(nĭk′ō-tēn, -tĭn) [L. nicotiana, tobacco] A poisonous, highly addictive alkaloid found in all parts of the tobacco plant, but esp. in the leaves. When pure, it is a colorless oily fluid with little odor but a sharp burning taste. On exposure to air or in crude materials, it becomes deep brown with a characteristic tobacco-like smell. Cigarettes, cigars, and chewing tobacco contain varying amounts of nicotine. During cigarette smoking the blood nicotine level rises 10 to 15 sec after each puff. A person’s average daily nicotine intake varies with the number and type of tobacco products used, the depth of inhalation during smoking, and any exposure to second-hand smoke. Many smokers experience withdrawal symptoms when their daily nicotine exposures fall below 5 mg/day. SEE: cancer, lung; cotinine; nicotine chewing gum; nicotine poisoning, acute; patch, nicotine; tobacco, smokeless.
Smoking during pregnancy is associated with high risk for low-birth-weight infants, prematurity, and perinatal respiratory infections.
SYMPTOMS: In healthy subjects who are not accustomed to using nicotine, nausea, vomiting, dizziness, headache, sleep disturbances, and sweating are commonly reported.
TREATMENT: Nicotine replacement therapy, administered by chewing gum, nasal spray, transdermal patch, or inhaler, can help motivated smokers to abstain from tobacco use. This type of therapy should be offered to patients who have specific plans to quit and who have received some form of structured counseling about smoking cessation.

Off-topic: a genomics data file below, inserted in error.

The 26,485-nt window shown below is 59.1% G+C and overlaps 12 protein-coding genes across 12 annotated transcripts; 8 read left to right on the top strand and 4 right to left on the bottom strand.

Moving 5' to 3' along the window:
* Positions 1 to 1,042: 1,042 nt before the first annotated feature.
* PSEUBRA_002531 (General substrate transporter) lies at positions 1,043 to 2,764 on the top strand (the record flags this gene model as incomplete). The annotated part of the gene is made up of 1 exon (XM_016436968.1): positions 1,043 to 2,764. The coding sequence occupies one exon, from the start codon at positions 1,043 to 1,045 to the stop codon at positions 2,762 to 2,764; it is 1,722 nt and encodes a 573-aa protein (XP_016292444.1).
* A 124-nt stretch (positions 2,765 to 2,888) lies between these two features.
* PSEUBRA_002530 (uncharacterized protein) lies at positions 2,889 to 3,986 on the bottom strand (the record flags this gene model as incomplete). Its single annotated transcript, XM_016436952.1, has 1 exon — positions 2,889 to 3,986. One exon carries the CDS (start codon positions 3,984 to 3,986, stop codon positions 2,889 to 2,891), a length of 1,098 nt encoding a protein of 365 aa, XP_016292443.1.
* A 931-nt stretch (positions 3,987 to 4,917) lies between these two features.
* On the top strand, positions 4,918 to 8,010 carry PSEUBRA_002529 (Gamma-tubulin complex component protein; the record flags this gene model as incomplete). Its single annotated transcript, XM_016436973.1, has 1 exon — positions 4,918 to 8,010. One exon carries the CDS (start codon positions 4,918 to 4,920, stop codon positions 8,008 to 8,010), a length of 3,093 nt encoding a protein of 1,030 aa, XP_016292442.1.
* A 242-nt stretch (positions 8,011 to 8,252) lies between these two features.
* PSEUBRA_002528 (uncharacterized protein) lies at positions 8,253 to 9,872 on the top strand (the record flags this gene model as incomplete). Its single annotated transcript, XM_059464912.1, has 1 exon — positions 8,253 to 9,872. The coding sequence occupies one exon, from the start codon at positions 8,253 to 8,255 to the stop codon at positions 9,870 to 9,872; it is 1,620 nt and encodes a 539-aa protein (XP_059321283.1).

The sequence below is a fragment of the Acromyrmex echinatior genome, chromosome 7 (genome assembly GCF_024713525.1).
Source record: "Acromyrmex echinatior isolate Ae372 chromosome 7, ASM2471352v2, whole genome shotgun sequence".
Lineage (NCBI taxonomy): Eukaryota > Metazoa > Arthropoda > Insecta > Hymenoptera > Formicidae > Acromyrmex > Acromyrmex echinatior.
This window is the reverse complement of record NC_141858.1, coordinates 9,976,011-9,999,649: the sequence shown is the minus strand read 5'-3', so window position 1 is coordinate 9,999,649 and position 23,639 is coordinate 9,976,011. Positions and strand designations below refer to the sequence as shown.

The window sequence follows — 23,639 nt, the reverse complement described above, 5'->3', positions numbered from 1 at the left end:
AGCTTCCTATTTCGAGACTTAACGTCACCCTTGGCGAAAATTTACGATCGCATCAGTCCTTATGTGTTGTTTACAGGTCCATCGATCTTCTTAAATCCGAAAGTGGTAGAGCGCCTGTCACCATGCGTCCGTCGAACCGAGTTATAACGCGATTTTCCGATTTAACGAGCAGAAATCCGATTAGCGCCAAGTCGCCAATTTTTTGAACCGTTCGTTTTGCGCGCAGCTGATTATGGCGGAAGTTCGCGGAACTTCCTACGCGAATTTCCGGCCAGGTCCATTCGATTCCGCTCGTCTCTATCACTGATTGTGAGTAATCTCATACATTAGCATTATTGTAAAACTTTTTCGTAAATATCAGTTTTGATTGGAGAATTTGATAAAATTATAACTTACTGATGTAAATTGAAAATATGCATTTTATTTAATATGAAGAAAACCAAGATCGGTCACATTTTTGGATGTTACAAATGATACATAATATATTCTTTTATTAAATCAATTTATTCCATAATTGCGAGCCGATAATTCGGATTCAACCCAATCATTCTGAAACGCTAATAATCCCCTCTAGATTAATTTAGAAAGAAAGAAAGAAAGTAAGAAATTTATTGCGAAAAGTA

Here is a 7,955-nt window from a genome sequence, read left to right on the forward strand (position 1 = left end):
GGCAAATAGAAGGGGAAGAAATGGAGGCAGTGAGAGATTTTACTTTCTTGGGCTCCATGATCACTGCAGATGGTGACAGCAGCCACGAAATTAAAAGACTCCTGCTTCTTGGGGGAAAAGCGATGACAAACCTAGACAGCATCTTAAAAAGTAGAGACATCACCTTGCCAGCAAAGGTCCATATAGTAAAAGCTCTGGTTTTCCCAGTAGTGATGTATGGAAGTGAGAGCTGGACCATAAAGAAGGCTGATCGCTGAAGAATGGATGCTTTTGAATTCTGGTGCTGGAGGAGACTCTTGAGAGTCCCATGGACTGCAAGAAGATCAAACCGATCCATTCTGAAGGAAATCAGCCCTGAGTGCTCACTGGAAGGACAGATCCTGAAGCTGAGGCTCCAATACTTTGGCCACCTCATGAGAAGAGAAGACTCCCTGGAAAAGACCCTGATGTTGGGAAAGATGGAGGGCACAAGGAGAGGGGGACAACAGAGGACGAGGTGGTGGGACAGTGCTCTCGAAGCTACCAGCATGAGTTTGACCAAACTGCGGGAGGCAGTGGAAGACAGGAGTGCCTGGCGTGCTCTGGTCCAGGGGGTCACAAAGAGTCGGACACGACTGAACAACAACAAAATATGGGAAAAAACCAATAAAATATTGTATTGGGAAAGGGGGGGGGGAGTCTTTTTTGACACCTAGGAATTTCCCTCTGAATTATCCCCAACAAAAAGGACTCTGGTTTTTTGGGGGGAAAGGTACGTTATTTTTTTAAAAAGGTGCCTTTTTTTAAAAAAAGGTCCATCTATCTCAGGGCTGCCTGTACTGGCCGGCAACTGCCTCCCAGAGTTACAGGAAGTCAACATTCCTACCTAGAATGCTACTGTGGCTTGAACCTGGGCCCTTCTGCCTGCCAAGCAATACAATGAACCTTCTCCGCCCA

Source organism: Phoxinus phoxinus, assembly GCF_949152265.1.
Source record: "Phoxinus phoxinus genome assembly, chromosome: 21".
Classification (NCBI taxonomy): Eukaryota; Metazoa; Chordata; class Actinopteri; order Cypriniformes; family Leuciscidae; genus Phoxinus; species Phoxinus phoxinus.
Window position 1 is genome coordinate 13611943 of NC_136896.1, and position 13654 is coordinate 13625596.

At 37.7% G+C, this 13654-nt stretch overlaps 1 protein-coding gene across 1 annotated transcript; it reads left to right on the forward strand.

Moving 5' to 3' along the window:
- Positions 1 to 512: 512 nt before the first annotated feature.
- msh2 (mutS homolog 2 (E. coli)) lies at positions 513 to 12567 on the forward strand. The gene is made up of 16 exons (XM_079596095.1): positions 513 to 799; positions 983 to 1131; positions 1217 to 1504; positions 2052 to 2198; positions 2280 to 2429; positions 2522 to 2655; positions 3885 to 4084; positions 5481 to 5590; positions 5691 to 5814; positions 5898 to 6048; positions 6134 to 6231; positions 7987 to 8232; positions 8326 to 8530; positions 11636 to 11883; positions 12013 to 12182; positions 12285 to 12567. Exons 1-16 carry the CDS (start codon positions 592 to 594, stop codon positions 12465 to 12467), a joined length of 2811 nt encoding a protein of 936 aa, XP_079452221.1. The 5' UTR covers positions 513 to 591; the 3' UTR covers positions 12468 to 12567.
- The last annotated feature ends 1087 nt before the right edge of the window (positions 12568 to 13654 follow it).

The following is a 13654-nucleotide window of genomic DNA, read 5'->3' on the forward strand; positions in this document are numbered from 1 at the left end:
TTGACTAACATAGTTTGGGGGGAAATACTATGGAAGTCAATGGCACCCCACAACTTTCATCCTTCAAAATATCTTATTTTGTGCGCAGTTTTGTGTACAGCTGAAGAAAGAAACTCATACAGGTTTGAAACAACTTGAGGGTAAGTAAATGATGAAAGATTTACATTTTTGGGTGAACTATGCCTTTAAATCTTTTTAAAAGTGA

Nicotine replacement is sometimes helpful in managing active ulcerative colitis, esp. in former smokers with the disease. Other treatments for nicotine addiction include some antidepressant medications, e.g., bupropion, and nicotine-receptor blocking drugs.
SEE: nicotine chewing gum.
(nik″ŏ-tin′ik) Pert. to the stimulating effect of acetylcholine on the parasympathetic and sympathetic ganglionic or somatic skeletal muscle receptors.
(nĭk′ō-tĭn-ĭzm) Poisoning from excessive use of tobacco or nicotine.
(nik′tĭ-tāt″) [L. nictitare, to wink] To wink.
neonatal intensive care unit.
National Institute on Drug Abuse.
(nī-dā′shŭn) Implantation (2).
National Institute on Deafness and Other Communication Disorders.
National Institute of Diabetes and Digestive and Kidney Diseases.
Noninsulin–dependent diabetes mellitus, the former abbreviation for the disease now known as type 2 diabetes mellitus.
National Institute of Dental Research.
National Institute of Disability and Rehabilitation Research (U.S. Department of Education).